Bitcoin has been doing really well as of late. Its price has steadily been creeping upwards to the point that it’s almost at its former 3 year high of $1,023. Its all-time high was $1,137. Right now it’s sitting pretty at $962. Bitcoin is the first major step in the true digitalisation of currency. Online banking and ATMs and Credit Cards were all stepping stones. This is the real deal. Sure, it tanked big time in 2014 and people are still largely mistrusting of the digitisation of currency, but we’re all going there sooner or later.
Bitcoin has registered steady growth over the last three months, rising 50% in value, and 30% just in the last month. In fact, it’s up $150 over the last week, when it was just shy of $800. It’s also doing very well against the pound; it’s valued at £782.49 at the moment, up from the £700 value it had in late November. This is in stark contrast to the great fluctuations in value it has been known for. For instance, in 2013, Bitcoin rose $500 to $1,100 from November 23rd to November 30th. It proceeded to drop to $700 a few days later. Just this year in July, it dropped from $660 to the mid-$500s. Bitcoin has certainly become a more stable commodity, though.
There’s no consensus on what’s causing it, though. It may just be that since services like Android Pay, Google Wallet, Apple Pay etc. have been seeing increasing use, people are slowly becoming more trusting of digital currency. So many of the things we use today are intangible; video games, apps, digital music, digital photographs etc., yet they all have value. They’re a large part of what drives the economy worldwide. So maybe we’re seeing the inevitable shift to digital currency, maybe this is the first steady rise. The Telegraph reported that Bitcoin’s rise could have something to do with the steady devaluation of the Yuan. Since most Bitcoin trading occurs in China, it could be one of the contributing factors for its steady rise. The same article also claims that the total value of Bitcoins worldwide may have reached $15 billion.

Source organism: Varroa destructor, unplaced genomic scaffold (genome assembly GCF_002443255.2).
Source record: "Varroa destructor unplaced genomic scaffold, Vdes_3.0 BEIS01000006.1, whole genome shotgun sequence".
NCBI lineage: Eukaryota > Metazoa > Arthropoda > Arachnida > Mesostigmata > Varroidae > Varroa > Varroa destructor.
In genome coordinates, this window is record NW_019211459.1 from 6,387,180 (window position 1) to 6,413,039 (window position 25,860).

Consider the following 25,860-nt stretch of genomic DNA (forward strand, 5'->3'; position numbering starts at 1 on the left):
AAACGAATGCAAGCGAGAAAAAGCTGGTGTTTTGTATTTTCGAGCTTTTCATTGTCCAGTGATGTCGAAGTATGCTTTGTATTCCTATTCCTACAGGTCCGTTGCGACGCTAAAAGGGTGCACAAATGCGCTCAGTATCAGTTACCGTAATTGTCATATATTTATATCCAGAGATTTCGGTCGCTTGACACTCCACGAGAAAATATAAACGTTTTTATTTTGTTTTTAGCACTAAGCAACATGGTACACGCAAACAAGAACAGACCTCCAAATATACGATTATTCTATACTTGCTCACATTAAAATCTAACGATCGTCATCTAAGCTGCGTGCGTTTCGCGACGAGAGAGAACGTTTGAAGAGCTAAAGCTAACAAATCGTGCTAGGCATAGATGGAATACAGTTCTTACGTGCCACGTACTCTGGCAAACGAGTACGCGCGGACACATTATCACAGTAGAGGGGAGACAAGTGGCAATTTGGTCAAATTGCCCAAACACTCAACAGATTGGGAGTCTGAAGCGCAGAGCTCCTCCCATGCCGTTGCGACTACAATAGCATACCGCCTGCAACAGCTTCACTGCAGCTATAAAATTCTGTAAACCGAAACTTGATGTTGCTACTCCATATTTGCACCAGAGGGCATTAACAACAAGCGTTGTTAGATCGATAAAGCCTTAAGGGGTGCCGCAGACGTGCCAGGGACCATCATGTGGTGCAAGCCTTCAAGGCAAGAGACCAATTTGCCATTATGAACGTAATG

However, don’t let this push you into investing. Bitcoin is still fragile, unstable and lacks credibility among the world’s leading economists. Paul Krugman even went as far as to call it evil in one of his pieces on the New York Times.
Bitcoin was introduced to the world 8 years ago in January 2009. Though its creators remain unidentified, its popularity among users on the internet has led it to become the world’s first true digital currency.